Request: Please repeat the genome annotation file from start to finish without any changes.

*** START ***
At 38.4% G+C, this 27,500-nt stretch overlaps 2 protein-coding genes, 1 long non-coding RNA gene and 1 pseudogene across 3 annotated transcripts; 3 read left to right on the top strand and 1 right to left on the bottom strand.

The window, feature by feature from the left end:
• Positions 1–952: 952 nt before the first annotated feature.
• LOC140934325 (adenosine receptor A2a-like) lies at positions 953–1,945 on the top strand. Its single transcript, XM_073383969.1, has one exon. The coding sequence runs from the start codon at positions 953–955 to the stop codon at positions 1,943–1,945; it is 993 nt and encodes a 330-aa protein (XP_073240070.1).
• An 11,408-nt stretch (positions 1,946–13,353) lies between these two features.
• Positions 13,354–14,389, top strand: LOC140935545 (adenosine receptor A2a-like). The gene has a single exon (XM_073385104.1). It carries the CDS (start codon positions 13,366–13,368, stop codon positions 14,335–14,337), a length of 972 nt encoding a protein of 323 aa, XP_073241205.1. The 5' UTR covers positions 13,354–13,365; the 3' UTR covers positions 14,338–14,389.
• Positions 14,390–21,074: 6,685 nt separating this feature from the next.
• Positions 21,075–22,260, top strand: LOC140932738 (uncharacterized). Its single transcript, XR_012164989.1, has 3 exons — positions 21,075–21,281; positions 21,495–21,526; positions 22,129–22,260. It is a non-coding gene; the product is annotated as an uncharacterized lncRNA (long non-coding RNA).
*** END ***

At 38.4% G+C, this 27,500-nt stretch overlaps 2 protein-coding genes, 1 long non-coding RNA gene and 1 pseudogene across 3 annotated transcripts; 3 read left to right on the top strand and 1 right to left on the bottom strand.

The window, feature by feature from the left end:
• Positions 1–952: 952 nt before the first annotated feature.
• LOC140934325 (adenosine receptor A2a-like) lies at positions 953–1,945 on the top strand. Its single transcript, XM_073383969.1, has one exon. The coding sequence runs from the start codon at positions 953–955 to the stop codon at positions 1,943–1,945; it is 993 nt and encodes a 330-aa protein (XP_073240070.1).
• An 11,408-nt stretch (positions 1,946–13,353) lies between these two features.
• Positions 13,354–14,389, top strand: LOC140935545 (adenosine receptor A2a-like). The gene has a single exon (XM_073385104.1). It carries the CDS (start codon positions 13,366–13,368, stop codon positions 14,335–14,337), a length of 972 nt encoding a protein of 323 aa, XP_073241205.1. The 5' UTR covers positions 13,354–13,365; the 3' UTR covers positions 14,338–14,389.
• Positions 14,390–21,074: 6,685 nt separating this feature from the next.
• Positions 21,075–22,260, top strand: LOC140932738 (uncharacterized). Its single transcript, XR_012164989.1, has 3 exons — positions 21,075–21,281; positions 21,495–21,526; positions 22,129–22,260. It is a non-coding gene; the product is annotated as an uncharacterized lncRNA (long non-coding RNA).